Jump to ContentJump to Main Navigation
The Civil Sphere$
Users without a subscription are not able to see the full content.

Jeffrey C. Alexander

Print publication date: 2006

Print ISBN-13: 9780195162509

Published to Oxford Scholarship Online: May 2012

DOI: 10.1093/acprof:oso/9780195162509.001.0001

Show Summary Details
Page of

PRINTED FROM OXFORD SCHOLARSHIP ONLINE (www.oxfordscholarship.com). (c) Copyright Oxford University Press, 2019. All Rights Reserved. An individual user may print out a PDF of a single chapter of a monograph in OSO for personal use. date: 16 September 2019

Regulative Institutions (2)

Regulative Institutions (2)

The Civil Force of Law

Chapter:
(p.151) Chapter 7 Regulative Institutions (2)
Source:
The Civil Sphere
Author(s):

Jeffrey C. Alexander

Publisher:
Oxford University Press
DOI:10.1093/acprof:oso/9780195162509.003.0022

The communicative boundary of civil society affects noncivil spheres by crystallizing diffuse public opinion, and it gains its effects exclusively through persuasion and influence. However, there are more concrete ways in which civil society exerts its influence. Through the institutions of voting, political party, and office, the criteria of civil society are defined in more hard-headed ways, involving sanction, not only persuasion. These institutions compose the regulative as compared with the communicative boundary of civil society, and they compel states to enforce civil obligations vis-à-vis such other noncivil institutions as families, states, religions, and primordial communities. To be fully effective, however, this regulative boundary must be fortified by law. This chapter discusses the democratic possibilities of law, the warring schools of jurisprudence, the civil morality of law, constitutions as civil regulation, the civil life of ordinary law, and legalizing social exclusion.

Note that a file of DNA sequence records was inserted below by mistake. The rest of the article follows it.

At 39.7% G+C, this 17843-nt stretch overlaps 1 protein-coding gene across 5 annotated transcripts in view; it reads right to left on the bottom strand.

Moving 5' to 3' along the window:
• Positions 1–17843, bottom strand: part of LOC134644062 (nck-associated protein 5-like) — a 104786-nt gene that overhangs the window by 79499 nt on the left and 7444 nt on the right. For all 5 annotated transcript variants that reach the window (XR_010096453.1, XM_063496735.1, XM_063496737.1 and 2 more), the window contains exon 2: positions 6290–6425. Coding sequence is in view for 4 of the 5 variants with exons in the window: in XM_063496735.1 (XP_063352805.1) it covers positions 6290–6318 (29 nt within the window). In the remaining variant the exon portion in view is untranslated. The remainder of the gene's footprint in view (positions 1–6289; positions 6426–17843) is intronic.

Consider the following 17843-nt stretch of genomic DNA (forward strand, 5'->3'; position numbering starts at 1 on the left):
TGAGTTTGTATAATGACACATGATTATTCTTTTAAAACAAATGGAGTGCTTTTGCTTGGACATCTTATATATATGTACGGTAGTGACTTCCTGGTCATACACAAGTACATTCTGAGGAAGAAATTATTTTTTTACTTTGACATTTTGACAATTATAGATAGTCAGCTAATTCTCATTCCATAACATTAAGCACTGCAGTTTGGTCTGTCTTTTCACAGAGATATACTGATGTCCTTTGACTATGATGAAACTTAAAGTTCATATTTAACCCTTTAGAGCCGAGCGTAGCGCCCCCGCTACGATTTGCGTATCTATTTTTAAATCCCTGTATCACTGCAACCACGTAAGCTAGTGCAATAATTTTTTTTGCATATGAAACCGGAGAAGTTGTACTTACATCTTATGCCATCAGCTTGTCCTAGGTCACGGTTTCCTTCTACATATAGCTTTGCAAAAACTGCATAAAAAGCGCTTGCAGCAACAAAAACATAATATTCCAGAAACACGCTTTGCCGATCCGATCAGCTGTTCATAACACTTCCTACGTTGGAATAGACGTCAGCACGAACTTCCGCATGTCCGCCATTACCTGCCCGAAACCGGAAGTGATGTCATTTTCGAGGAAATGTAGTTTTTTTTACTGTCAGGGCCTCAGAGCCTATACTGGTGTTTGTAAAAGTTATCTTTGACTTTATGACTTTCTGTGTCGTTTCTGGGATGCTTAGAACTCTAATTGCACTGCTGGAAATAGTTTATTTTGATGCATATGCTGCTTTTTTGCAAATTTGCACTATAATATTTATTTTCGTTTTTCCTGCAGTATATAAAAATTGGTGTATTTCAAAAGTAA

Keywords:   civil society, ordinary law, jurisprudence, civil morality, constitution, civil regulation, civil life, social exclusion

Oxford Scholarship Online requires a subscription or purchase to access the full text of books within the service. Public users can however freely search the site and view the abstracts and keywords for each book and chapter.

Please, subscribe or login to access full text content.

If you think you should have access to this title, please contact your librarian.

To troubleshoot, please check our FAQs , and if you can't find the answer there, please contact us .